He pushes past me and walks off. Dan raises his beer to me in mock salute and winks before ambling away to find a drinking buddy or an easy lay.

I feel suddenly woozy like I stood up too fast and I sink to the ground, leaning back against the wall. I crack open the warm can of beer and swig. For a few moments I feel better, until I look down the corridor and catch the eyes of a girl I realise I’ve seen at least half a dozen times before. Her eyes shine in the low light and she smiles invitingly to me, but I feel suddenly sick and lurch away toward the exit.

I spend a sleepless night in the van, waking up only when we’re already en route to the next show. My friends laugh when I stir, drop a bag on my chest with a cold burger and chips inside. I fake a smile and try to force down a few mouthfuls. I withdrawing into myself and soon enough the others decide I’m not feeling well, so conversation flows comfortably away from me.

When we reach the next town I don’t dare look from the windows, afraid I’ll see the landmarks of a place we’ve been before. When we find where we’re playing – a basement party – I shiver because I’ve seen the boarded-up windows of this squat before.

I’m moving mutely as my bandmates laugh and joke and swig from cans. I take the cases I’m handed unquestioningly, carry them inside, looking around me at the familiar faces that smile or and glance shyly away. The posters on the walls all display designs that seem simultaneously old and new. I can’t make out any of the dates. And when we take the stage, I know with a chilling certainty that I’ve been here before.

Always the same faces, always the same venues, always the same town. If this keeps up it’ll always be the same songs, too, because this rut in which we’re trapped is sapping our creativity clean away. Why write something new when there’s nothing left to you? Wherever we go, whatever we do, we’re never going home.

Comments
13 Responses to “F3: We’re Never Going Home!”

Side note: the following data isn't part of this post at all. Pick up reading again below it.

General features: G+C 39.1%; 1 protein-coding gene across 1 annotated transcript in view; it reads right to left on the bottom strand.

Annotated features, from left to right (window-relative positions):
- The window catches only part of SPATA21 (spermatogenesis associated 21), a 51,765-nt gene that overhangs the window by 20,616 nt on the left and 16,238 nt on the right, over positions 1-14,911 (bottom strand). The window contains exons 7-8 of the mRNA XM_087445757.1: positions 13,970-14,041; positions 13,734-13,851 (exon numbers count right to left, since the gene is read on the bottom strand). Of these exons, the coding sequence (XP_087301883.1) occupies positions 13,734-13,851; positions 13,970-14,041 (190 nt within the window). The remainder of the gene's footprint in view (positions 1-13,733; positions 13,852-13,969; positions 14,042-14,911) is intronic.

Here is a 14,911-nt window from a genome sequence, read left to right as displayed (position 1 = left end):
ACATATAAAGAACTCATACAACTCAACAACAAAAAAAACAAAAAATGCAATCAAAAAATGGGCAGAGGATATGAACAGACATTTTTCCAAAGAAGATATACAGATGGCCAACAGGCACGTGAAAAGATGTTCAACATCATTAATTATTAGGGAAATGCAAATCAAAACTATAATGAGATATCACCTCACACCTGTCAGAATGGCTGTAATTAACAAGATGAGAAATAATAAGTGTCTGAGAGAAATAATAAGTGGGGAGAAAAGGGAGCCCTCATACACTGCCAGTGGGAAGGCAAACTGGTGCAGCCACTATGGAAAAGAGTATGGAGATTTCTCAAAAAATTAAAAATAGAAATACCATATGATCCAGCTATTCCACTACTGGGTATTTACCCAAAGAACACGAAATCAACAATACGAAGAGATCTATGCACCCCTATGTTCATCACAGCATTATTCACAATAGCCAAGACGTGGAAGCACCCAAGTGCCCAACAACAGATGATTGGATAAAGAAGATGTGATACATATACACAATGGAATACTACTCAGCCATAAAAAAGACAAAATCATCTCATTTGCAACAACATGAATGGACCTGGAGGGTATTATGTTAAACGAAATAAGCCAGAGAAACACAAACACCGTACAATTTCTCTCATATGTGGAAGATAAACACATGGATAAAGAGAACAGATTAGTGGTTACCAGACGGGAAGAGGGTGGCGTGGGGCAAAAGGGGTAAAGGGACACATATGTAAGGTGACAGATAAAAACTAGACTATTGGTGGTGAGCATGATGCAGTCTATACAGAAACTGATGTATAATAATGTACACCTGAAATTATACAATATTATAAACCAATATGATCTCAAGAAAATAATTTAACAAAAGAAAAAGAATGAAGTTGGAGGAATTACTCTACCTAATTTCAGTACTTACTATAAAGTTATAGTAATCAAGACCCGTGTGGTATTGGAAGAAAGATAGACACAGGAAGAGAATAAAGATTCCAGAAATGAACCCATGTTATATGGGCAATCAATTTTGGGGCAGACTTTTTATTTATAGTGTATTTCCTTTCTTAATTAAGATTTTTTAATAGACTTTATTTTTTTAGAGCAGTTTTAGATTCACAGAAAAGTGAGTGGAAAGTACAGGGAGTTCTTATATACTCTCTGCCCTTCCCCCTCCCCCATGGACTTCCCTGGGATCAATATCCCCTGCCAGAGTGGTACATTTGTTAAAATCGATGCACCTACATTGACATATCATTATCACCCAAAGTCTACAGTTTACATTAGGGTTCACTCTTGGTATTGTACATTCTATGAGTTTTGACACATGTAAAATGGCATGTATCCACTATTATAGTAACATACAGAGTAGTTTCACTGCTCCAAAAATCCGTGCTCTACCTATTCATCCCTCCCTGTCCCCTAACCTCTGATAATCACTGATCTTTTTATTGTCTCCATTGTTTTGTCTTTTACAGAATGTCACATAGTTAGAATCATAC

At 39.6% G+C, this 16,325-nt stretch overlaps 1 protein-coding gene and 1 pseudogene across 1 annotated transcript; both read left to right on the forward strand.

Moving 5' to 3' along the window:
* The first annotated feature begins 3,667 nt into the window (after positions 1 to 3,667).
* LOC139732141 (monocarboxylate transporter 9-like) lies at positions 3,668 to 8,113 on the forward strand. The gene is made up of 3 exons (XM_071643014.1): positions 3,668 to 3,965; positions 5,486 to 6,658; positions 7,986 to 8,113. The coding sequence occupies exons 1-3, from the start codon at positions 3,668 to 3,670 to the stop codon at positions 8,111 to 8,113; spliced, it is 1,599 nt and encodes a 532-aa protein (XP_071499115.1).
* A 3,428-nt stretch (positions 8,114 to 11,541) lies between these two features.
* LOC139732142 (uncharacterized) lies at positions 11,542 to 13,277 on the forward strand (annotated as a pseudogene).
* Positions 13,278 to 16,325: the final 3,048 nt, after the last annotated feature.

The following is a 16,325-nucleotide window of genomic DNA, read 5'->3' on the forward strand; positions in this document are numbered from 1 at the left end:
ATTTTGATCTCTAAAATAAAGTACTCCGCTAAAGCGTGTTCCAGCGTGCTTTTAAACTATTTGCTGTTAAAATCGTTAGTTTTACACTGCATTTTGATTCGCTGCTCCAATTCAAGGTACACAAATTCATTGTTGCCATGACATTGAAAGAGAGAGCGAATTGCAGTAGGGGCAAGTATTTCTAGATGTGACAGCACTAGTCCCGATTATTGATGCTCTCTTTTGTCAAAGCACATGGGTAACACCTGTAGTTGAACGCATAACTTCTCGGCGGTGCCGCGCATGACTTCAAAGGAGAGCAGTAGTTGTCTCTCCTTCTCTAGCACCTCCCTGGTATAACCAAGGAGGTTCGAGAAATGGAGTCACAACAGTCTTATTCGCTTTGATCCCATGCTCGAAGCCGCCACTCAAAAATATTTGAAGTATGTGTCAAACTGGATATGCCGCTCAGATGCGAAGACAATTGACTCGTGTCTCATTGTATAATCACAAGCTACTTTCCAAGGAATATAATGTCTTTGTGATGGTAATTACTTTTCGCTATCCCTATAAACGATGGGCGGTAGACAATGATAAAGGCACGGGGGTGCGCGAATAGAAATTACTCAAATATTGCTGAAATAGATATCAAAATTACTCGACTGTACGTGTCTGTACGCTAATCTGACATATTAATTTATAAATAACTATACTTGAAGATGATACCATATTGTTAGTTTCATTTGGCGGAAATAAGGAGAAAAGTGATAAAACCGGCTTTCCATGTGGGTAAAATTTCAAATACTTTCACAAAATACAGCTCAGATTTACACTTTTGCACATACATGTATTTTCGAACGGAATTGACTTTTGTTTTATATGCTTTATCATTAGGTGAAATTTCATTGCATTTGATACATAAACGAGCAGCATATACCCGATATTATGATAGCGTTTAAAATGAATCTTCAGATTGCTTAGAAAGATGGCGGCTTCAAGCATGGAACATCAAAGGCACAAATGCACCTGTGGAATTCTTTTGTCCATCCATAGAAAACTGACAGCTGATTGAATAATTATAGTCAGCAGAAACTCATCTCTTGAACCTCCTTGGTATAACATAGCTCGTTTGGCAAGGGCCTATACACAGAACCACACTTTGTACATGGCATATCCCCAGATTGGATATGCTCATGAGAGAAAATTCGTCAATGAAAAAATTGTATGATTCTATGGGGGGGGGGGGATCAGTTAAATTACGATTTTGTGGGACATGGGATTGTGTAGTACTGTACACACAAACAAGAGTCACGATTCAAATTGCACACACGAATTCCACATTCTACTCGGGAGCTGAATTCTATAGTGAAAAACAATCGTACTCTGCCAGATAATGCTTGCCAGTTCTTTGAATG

1. GLP says:

    The tone, the incidental details and the dialogue are all very convincing and the growing sense of unreality and isolation is skillfully handled (you don’t allow it to drift into emo mawkishness). A nice piece. Congratulations.

  2. Justin says:

    What Gareth said. It’s with stuff like this that your voice really comes through.

    (And now I’m visualising a paperback anthology; Band on the Run: The Best New British Weird Music Short Fiction…)

  3. Shaun CG says:

    Thanks very much, chaps. :)

    I knew there had to be some some of artistic benefit to be gleaned from going to all those hundreds of gigs!

    Btw Justin, I’d read that but I reckon it’d be a pretty short book… although I do have another story cooking called ‘D is the Key to Open Heart Surgery’ which is also pretty rocksome.

  4. Ben says:

    I liked this a lot, dude. :)

  5. Shaun CG says:

    Thanks man – glad you dug it!

  6. ben says:

    Swell read — like the others have said, the key is the growing unease as the looping prison makes itself known. Isolation, what’s really real — nice.

    And: “God bless the improbable American millionaire.” I love this line, seriously, very much.

  7. Shaun CG says:

    Thanks, Ben!

    That particular line is kind of a reference to Erik from Dillinger 4, who according to a BCSU tour diary I read is a millionnaire who owns a mansion and occasionally puts touring bands up for the night. :)

  8. neil says:

    Sorry: I’m a bit behind.

    I really liked this. As GLP says, I think you’ve created that strange sense of unreality well and there’s a nice build all rooted in a very real feeling that arises from lots of travel.

    Nice one.

  9. Shaun CG says:

    No worries Neil, as you’ve no doubt seen from my own comments I’m not the speediest either. ;)

    Thanks for your comments. I’m looking forward to your next story!

  10. Sarah (in Scunthorpe) says:

    One of my NY resolutions is to stop being an ass and actually comment on blogs etc of my friends ;) So despite being a few months behind… I genuinely really like this and could happily read it in book form. I won’t attempt to know what I’m talking about but to me it seemed really well written, convincing, and flowed well.

  11. Shaun CG says:

    Heh, nothing ass-ish about not commenting – I’m happy that people are reading, and thanks to WordPress stats I can see that they are. ;) But comments are always appreciated as well, and I’m glad that you liked this story.